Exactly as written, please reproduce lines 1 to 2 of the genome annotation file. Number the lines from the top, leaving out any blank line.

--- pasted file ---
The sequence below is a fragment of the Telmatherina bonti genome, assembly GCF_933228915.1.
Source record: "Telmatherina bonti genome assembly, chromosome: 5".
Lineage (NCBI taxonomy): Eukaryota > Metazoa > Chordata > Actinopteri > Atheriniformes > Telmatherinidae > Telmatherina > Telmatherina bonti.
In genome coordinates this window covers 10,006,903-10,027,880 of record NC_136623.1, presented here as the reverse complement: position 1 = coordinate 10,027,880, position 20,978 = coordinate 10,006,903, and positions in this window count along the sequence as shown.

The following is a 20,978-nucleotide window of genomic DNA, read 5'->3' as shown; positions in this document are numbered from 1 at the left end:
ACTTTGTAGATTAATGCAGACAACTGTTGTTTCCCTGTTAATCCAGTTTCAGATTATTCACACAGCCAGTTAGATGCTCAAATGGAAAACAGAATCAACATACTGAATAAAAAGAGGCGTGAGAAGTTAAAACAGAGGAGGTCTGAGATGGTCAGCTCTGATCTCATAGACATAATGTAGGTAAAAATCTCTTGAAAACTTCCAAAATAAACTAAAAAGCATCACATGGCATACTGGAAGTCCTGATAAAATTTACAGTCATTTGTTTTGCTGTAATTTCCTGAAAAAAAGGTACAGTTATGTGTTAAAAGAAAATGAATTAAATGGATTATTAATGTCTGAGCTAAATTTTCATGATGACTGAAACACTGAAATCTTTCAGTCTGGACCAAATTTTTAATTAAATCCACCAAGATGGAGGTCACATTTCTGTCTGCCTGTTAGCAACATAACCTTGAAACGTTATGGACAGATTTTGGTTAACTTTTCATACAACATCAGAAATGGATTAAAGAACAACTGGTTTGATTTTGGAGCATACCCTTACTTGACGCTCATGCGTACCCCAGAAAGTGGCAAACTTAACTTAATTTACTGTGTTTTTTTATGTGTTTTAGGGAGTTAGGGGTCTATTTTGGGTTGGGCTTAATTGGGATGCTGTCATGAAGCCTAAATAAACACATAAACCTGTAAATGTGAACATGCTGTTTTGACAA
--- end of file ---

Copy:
The sequence below is a fragment of the Telmatherina bonti genome, assembly GCF_933228915.1.
Source record: "Telmatherina bonti genome assembly, chromosome: 5".